Stages of Love: Social Media in Divorce and Dating
As you can imagine, social media is the perfect place for every stage of love. You can meet someone new through a dating site, as well as through mutual friends or interests.
You can build your connections every day with the messages you send and the content you share. What you might not realize is that the growing interconnection between your relationships and social media can have bad effects.
Below, let’s look at how you can get into trouble online in both dating and divorce. Also, read here for tips if you want to avoid a divorce altogether.
Social Media and Dating
Whether you’re single or divorced, online dating is one of the primary ways people try and find their significant others. We’ve previously discussed some ways you can have better success with finding love, but be aware of the risks involved:
Two recent reports of people that have been defrauded while searching for love online make the prospect of online love worrisome. First, a man sued OKCupid for $70,000 after falling prey to a scam. More recently, a woman revealed she had been scammed out of $86,000 by a man she “met” on Match.com. Dating sites make their money off of our collective desire to find someone who cares for us.
A good rule of thumb, if you haven’t met someone in person, don’t send money.
In addition, a new study published in Cyber Psychology Behavior and Social Networking found that active Twitter users are more likely to get involved in confrontations that can lead to infidelity and divorce. I know, I know…you want to support your friend’s “modeling and photography” business. However, maybe you shouldn’t repost each and every scantily clad model to your profile; it could turn off potential suitors (or your current partner).
There is no limit to how horrible people can be when it comes to love online. There also can be positives. The natural dynamics of being able to post somewhat anonymously can be freeing.
For example, some people are more likely to share feeling on social media sites or via e-mail. Though this can lead to conflict, approached the right way, it might improve your relationship. Your husband might not want to talk about what’s frustrating him in person, but allowing him to express himself in an e-mail may allow you both to find the reasons underlying the frustration. If you are on the receiving end of an e-mail from a partner who is trying to express themselves, remember to withhold judgment when something isn’t clear, as its easy to imply tone over text.
Social Media In Divorce
If you face the prospect of divorce, social media can become both a hindrance and tool. One of the best options is to consider deleting or deactivating your accounts if a divorce is pending. The prospect of getting rid of any of my accounts scares me a little, and I can understand how it could be concerning to other people. There’s a great reason people might want to do this: something you say online can and likely will be used against you in court.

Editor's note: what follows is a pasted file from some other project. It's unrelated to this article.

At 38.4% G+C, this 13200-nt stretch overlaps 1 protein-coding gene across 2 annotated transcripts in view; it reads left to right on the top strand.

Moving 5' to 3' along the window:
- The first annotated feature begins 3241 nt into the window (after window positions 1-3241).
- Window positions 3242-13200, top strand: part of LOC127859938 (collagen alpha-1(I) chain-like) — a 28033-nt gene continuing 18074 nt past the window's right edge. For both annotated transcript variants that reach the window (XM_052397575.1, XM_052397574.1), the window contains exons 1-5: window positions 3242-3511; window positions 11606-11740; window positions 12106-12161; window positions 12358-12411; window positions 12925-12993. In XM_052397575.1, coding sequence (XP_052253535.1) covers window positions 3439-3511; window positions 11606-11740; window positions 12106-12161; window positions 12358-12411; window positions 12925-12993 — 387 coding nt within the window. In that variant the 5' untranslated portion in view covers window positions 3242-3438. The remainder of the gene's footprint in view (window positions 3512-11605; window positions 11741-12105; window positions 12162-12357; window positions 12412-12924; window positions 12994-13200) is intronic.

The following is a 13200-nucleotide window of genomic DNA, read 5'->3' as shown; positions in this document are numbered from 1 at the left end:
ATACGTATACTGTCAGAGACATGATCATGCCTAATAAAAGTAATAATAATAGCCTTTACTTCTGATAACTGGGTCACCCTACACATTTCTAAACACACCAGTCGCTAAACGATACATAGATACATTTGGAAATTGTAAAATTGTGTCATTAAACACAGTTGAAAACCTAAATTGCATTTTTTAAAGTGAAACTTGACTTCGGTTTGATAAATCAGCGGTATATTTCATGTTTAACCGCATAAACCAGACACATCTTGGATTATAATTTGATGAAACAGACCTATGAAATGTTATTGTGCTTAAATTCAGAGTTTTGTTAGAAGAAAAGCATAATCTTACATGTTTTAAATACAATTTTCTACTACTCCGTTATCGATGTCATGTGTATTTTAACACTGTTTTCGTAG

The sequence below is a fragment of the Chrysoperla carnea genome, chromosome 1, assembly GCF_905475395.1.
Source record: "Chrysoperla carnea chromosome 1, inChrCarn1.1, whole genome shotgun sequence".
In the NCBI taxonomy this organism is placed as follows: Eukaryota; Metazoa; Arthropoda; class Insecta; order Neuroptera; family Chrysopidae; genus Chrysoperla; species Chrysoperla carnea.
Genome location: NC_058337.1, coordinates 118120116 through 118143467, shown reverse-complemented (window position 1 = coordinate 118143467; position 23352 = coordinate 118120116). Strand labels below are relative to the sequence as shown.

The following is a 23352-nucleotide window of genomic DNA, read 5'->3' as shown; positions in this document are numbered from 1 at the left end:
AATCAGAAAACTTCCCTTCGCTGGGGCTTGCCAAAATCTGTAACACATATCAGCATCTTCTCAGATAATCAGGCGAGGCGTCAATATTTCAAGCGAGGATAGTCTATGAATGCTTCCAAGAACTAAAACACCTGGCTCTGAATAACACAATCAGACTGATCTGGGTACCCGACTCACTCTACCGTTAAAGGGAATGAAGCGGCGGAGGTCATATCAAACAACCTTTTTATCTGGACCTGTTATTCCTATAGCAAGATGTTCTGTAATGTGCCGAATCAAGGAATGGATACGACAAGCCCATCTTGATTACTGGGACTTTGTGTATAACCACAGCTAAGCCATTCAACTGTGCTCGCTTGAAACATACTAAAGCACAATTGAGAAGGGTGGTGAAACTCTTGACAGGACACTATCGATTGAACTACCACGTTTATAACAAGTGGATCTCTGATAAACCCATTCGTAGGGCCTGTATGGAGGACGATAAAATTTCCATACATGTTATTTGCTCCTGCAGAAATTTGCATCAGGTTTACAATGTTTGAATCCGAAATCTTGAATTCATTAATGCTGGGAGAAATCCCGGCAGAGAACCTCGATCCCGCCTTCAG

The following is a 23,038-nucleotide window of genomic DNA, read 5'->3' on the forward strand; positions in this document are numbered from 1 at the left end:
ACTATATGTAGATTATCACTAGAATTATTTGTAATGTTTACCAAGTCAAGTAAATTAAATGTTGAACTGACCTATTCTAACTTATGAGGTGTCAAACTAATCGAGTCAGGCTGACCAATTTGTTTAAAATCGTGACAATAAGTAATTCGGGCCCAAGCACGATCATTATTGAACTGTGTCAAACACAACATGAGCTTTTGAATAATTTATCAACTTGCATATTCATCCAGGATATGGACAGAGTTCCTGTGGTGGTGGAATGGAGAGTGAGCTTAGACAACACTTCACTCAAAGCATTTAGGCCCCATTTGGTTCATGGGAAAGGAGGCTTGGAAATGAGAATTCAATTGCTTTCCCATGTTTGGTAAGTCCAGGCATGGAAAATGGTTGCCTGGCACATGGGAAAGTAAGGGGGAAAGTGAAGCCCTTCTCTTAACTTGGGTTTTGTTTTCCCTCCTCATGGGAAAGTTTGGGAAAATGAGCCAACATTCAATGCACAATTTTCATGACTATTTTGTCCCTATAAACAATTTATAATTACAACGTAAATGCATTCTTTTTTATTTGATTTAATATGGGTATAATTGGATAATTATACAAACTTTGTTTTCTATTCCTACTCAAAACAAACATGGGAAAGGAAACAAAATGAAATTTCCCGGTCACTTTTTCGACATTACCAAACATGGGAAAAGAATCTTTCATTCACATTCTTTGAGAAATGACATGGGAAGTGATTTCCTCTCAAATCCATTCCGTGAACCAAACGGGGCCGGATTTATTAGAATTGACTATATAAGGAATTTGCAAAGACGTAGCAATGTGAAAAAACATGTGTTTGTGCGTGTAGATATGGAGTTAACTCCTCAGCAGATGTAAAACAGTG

In divorce cases, the things we share online are fair game in evidence. Without having the most stringent privacy settings, your posts could be accessed by your former spouse or even their legal staff. There have been many cases in which a Twitter or Facebook rant was Exhibit “A” at a trial for child custody or parenting time and that post totally changed the game in favor of one side or the other.
The Flip Side of the Same Coin
Just as your ex can monitor your social media profiles, you can do the same. In doing this, remember not to stalk your ex and to approach what you will see with a calm mind. Remember that while your ex might make you look bad by saying untruthful things, it will only hurt them once you get to court. Simply keeping track of their posts relating to the dispute or their unsuitable life choices can be a great help when attempting to settle cases involving children.
I don’t recommend making posts directly related to your divorce; when news of your divorce gets out, people could barrage you with questions or even make unfounded assumptions about your situation. As a result, you could feel a lot of pressure to defend yourself or to confront your ex and his or her accusations. Remember that no matter how right you are, the full context of your situation can’t be expressed online. Save your comments for court.
Divorce is difficult. Sometimes it can feel overwhelming. This is normal. Putting your accounts on hold can help you resist the temptation to say something “bad,” but it can also be be a great relief.
It is true that the inability to defend yourself (due to deactivating your accounts) is painful. You may lose friends in real life, as well as online. Remember this: You can make new friends and new profiles, but you may only get one chance to convince the court you should keep the marital home or your children.